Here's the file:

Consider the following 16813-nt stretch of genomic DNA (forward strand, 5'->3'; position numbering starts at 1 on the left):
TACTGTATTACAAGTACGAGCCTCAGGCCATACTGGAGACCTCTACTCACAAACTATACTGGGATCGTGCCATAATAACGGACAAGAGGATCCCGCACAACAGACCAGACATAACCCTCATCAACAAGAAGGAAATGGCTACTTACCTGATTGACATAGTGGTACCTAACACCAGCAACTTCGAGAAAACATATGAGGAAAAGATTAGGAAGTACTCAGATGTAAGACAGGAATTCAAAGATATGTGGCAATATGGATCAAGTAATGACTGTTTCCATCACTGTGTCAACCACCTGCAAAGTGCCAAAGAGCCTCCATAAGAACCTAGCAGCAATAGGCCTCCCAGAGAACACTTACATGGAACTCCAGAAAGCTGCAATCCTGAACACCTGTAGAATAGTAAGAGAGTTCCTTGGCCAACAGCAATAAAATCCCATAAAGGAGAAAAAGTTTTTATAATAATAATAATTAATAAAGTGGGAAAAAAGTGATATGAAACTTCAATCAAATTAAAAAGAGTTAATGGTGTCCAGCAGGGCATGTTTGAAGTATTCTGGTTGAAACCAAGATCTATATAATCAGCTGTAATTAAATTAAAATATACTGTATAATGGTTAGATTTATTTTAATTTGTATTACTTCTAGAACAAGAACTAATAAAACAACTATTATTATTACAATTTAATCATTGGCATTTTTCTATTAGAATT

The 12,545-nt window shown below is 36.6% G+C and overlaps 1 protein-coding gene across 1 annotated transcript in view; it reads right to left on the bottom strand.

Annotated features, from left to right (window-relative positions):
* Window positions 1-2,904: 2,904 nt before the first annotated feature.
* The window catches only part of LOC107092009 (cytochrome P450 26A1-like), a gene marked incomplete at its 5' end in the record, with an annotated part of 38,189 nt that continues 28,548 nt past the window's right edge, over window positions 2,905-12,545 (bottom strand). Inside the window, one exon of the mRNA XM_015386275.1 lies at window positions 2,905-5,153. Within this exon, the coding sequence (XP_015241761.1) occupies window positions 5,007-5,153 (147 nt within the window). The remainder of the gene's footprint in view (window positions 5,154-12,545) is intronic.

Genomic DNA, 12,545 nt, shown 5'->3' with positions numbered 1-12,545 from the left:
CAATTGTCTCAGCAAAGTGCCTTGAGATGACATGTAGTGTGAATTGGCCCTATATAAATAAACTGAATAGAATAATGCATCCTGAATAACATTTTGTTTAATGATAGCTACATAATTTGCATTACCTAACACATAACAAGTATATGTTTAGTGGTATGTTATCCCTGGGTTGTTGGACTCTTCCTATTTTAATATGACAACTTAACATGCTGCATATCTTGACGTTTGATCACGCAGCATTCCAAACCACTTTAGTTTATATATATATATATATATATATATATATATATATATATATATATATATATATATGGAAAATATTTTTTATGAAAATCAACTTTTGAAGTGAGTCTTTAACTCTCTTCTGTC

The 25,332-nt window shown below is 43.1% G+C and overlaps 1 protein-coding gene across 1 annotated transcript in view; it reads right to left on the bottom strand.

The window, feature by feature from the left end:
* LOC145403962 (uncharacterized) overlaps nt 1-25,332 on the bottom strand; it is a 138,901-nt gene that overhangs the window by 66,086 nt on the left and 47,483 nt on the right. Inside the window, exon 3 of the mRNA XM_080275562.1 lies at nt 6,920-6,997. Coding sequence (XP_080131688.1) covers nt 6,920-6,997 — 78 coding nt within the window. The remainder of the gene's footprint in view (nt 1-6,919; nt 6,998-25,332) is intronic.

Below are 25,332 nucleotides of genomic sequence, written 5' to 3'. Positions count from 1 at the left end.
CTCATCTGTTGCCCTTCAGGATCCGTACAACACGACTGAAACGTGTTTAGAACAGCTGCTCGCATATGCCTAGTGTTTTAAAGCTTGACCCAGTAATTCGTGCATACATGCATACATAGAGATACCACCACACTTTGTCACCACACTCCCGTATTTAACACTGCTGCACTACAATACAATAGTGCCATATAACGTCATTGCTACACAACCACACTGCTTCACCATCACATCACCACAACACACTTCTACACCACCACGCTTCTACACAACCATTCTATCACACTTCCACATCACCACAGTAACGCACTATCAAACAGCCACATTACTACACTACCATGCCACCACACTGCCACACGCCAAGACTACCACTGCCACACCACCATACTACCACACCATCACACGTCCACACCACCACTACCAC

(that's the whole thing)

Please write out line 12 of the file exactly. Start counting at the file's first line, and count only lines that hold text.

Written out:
Below are 25,332 nucleotides of genomic sequence, written 5' to 3'. Positions count from 1 at the left end.